Google just launched the developer preview of Android 8.1. The headline feature of the OS update seems to be a new "Neural Networks API" (NNAPI), which Google says "provides apps with hardware acceleration for on-device machine learning operations."
"Hardware acceleration" sounds a lot like an API that will make use of the "Pixel Visual Core," the extra Google-designed SoC present in the Pixel 2. We were told Google's chip would be enabled with Android 8.1, but it's odd that Google's announcement doesn't mention it by name. Perhaps the NNAPI will use the Pixel Visual Core on the Pixel 2, but on other devices it will use whatever other special hardware is available.
Other than the "NNAPI," there aren't a ton of changes outlined in Google's documentation. There are a few updates or bug fixes for things like autofill and notifications, but we'll have to dig in ourselves to find any other interesting items.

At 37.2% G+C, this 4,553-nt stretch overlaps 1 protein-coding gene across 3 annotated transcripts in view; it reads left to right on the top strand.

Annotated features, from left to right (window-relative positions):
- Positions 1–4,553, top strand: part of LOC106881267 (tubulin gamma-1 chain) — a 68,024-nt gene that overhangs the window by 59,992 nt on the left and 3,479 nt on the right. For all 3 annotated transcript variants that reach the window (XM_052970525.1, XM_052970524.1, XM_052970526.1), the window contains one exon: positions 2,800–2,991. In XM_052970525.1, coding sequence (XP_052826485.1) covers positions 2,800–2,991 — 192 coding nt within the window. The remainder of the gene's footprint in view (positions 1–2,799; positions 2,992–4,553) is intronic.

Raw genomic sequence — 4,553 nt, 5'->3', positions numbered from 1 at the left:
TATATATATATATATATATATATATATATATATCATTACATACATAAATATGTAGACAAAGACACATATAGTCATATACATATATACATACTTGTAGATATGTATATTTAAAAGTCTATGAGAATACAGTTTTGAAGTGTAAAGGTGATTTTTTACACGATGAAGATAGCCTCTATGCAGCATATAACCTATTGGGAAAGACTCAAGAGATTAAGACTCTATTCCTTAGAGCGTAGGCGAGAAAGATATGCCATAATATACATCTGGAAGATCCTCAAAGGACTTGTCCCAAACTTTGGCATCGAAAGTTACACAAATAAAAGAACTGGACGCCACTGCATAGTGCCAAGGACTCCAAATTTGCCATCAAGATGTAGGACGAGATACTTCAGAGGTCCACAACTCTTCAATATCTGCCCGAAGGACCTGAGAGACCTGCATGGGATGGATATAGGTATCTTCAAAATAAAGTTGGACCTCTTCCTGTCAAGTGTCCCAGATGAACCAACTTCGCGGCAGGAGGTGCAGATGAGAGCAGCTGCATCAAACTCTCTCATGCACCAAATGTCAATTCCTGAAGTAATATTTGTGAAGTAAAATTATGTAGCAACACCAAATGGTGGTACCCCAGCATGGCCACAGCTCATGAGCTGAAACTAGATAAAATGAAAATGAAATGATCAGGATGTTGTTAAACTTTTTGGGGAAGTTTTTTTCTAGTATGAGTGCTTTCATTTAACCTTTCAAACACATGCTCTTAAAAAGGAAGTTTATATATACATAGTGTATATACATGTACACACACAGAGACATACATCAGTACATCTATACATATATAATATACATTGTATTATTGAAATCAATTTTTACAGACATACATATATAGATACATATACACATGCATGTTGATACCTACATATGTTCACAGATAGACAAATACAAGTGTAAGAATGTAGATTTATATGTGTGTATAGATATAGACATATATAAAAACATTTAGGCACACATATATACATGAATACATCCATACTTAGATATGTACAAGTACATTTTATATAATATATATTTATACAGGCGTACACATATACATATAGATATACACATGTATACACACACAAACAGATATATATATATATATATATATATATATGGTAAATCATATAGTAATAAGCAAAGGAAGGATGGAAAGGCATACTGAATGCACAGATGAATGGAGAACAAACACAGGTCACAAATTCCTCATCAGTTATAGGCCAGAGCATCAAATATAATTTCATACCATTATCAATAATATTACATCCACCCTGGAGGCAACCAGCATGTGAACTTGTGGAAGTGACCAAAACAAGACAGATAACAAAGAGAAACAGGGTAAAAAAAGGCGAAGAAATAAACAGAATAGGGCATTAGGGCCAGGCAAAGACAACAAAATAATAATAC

The beta is available for the Pixel 2 and 2 XL, the Pixel 1 and 1 XL, the Pixel C tablet, and the Nexus 6P and 5X. If you have a Google phone, you can opt in to the beta at Android.com/beta or manually flash your device with a system image. The new release bumps Android development to "API level 27," and the Play Store is currently accepting apps targeting this new OS update.
The timeline for the final Android 8.1 release is shorter than usual. There will only be two preview releases. Google is calling this first release a "beta" with "final APIs," and preview 2 will launch sometime in November and offer "near-final system images for final testing." The final release will come sometime during or after December.